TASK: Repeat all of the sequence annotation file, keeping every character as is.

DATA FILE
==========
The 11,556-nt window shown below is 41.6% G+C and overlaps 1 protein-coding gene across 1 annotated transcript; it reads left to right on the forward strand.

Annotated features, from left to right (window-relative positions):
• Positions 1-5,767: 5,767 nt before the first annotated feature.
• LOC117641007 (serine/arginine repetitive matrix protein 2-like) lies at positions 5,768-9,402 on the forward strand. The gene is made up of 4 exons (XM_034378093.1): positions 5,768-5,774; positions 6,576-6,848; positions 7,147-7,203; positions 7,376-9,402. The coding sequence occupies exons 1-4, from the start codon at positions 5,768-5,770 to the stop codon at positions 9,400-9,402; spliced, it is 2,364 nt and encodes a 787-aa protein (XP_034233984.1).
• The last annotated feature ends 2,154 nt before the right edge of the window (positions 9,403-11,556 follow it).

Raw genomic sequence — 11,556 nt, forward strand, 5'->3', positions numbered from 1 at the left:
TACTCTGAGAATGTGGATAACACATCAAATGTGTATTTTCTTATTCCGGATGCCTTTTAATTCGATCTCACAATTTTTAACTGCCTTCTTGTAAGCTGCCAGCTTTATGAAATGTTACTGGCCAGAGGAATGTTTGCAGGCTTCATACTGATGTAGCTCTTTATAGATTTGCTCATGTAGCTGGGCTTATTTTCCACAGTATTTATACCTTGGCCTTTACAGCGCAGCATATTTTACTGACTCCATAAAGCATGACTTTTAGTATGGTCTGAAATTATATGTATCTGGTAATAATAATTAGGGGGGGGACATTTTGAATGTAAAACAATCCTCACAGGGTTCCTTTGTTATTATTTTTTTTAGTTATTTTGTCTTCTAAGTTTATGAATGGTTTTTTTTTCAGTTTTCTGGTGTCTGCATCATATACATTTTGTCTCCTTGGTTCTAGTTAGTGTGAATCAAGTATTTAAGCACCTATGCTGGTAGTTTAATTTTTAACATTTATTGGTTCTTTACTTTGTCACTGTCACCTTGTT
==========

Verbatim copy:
The 11,556-nt window shown below is 41.6% G+C and overlaps 1 protein-coding gene across 1 annotated transcript; it reads left to right on the forward strand.

Annotated features, from left to right (window-relative positions):
• Positions 1-5,767: 5,767 nt before the first annotated feature.
• LOC117641007 (serine/arginine repetitive matrix protein 2-like) lies at positions 5,768-9,402 on the forward strand. The gene is made up of 4 exons (XM_034378093.1): positions 5,768-5,774; positions 6,576-6,848; positions 7,147-7,203; positions 7,376-9,402. The coding sequence occupies exons 1-4, from the start codon at positions 5,768-5,770 to the stop codon at positions 9,400-9,402; spliced, it is 2,364 nt and encodes a 787-aa protein (XP_034233984.1).
• The last annotated feature ends 2,154 nt before the right edge of the window (positions 9,403-11,556 follow it).

Raw genomic sequence — 11,556 nt, forward strand, 5'->3', positions numbered from 1 at the left:
TACTCTGAGAATGTGGATAACACATCAAATGTGTATTTTCTTATTCCGGATGCCTTTTAATTCGATCTCACAATTTTTAACTGCCTTCTTGTAAGCTGCCAGCTTTATGAAATGTTACTGGCCAGAGGAATGTTTGCAGGCTTCATACTGATGTAGCTCTTTATAGATTTGCTCATGTAGCTGGGCTTATTTTCCACAGTATTTATACCTTGGCCTTTACAGCGCAGCATATTTTACTGACTCCATAAAGCATGACTTTTAGTATGGTCTGAAATTATATGTATCTGGTAATAATAATTAGGGGGGGGACATTTTGAATGTAAAACAATCCTCACAGGGTTCCTTTGTTATTATTTTTTTTAGTTATTTTGTCTTCTAAGTTTATGAATGGTTTTTTTTTCAGTTTTCTGGTGTCTGCATCATATACATTTTGTCTCCTTGGTTCTAGTTAGTGTGAATCAAGTATTTAAGCACCTATGCTGGTAGTTTAATTTTTAACATTTATTGGTTCTTTACTTTGTCACTGTCACCTTGTT